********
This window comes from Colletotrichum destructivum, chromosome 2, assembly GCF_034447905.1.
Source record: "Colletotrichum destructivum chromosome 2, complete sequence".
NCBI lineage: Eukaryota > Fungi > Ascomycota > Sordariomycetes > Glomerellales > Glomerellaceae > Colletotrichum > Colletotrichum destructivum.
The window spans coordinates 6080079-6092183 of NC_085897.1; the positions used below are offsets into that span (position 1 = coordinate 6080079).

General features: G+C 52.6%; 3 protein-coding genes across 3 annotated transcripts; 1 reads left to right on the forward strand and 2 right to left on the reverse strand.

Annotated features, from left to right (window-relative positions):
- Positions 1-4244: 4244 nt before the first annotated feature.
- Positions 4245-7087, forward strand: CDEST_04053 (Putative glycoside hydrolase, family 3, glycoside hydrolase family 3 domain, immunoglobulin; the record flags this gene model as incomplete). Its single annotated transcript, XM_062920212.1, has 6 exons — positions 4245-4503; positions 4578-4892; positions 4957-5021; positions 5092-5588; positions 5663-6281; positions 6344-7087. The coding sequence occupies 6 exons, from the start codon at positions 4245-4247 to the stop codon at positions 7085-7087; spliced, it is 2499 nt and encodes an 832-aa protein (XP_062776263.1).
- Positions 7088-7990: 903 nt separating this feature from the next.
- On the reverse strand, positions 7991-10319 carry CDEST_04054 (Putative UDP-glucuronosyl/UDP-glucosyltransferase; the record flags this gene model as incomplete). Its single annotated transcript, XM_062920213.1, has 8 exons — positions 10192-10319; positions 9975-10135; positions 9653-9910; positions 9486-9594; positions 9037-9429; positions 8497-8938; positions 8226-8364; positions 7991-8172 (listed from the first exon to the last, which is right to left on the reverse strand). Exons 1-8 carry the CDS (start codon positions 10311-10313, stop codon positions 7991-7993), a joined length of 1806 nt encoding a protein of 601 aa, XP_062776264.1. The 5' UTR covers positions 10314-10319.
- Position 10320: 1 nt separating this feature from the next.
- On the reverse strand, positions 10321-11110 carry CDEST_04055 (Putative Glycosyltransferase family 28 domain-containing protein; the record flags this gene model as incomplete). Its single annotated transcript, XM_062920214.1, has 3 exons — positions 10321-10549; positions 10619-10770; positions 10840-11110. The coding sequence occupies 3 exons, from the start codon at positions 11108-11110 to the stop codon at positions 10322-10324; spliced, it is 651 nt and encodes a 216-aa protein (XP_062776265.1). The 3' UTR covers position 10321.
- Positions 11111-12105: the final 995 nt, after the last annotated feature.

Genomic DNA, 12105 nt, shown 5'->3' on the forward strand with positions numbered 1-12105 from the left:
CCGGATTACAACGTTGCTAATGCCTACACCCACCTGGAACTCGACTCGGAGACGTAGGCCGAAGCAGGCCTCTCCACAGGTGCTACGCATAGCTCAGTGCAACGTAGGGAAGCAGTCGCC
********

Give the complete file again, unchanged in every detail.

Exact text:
This window comes from Colletotrichum destructivum, chromosome 2, assembly GCF_034447905.1.
Source record: "Colletotrichum destructivum chromosome 2, complete sequence".
NCBI lineage: Eukaryota > Fungi > Ascomycota > Sordariomycetes > Glomerellales > Glomerellaceae > Colletotrichum > Colletotrichum destructivum.
The window spans coordinates 6080079-6092183 of NC_085897.1; the positions used below are offsets into that span (position 1 = coordinate 6080079).

General features: G+C 52.6%; 3 protein-coding genes across 3 annotated transcripts; 1 reads left to right on the forward strand and 2 right to left on the reverse strand.

Annotated features, from left to right (window-relative positions):
- Positions 1-4244: 4244 nt before the first annotated feature.
- Positions 4245-7087, forward strand: CDEST_04053 (Putative glycoside hydrolase, family 3, glycoside hydrolase family 3 domain, immunoglobulin; the record flags this gene model as incomplete). Its single annotated transcript, XM_062920212.1, has 6 exons — positions 4245-4503; positions 4578-4892; positions 4957-5021; positions 5092-5588; positions 5663-6281; positions 6344-7087. The coding sequence occupies 6 exons, from the start codon at positions 4245-4247 to the stop codon at positions 7085-7087; spliced, it is 2499 nt and encodes an 832-aa protein (XP_062776263.1).
- Positions 7088-7990: 903 nt separating this feature from the next.
- On the reverse strand, positions 7991-10319 carry CDEST_04054 (Putative UDP-glucuronosyl/UDP-glucosyltransferase; the record flags this gene model as incomplete). Its single annotated transcript, XM_062920213.1, has 8 exons — positions 10192-10319; positions 9975-10135; positions 9653-9910; positions 9486-9594; positions 9037-9429; positions 8497-8938; positions 8226-8364; positions 7991-8172 (listed from the first exon to the last, which is right to left on the reverse strand). Exons 1-8 carry the CDS (start codon positions 10311-10313, stop codon positions 7991-7993), a joined length of 1806 nt encoding a protein of 601 aa, XP_062776264.1. The 5' UTR covers positions 10314-10319.
- Position 10320: 1 nt separating this feature from the next.
- On the reverse strand, positions 10321-11110 carry CDEST_04055 (Putative Glycosyltransferase family 28 domain-containing protein; the record flags this gene model as incomplete). Its single annotated transcript, XM_062920214.1, has 3 exons — positions 10321-10549; positions 10619-10770; positions 10840-11110. The coding sequence occupies 3 exons, from the start codon at positions 11108-11110 to the stop codon at positions 10322-10324; spliced, it is 651 nt and encodes a 216-aa protein (XP_062776265.1). The 3' UTR covers position 10321.
- Positions 11111-12105: the final 995 nt, after the last annotated feature.

Genomic DNA, 12105 nt, shown 5'->3' on the forward strand with positions numbered 1-12105 from the left:
CCGGATTACAACGTTGCTAATGCCTACACCCACCTGGAACTCGACTCGGAGACGTAGGCCGAAGCAGGCCTCTCCACAGGTGCTACGCATAGCTCAGTGCAACGTAGGGAAGCAGTCGCC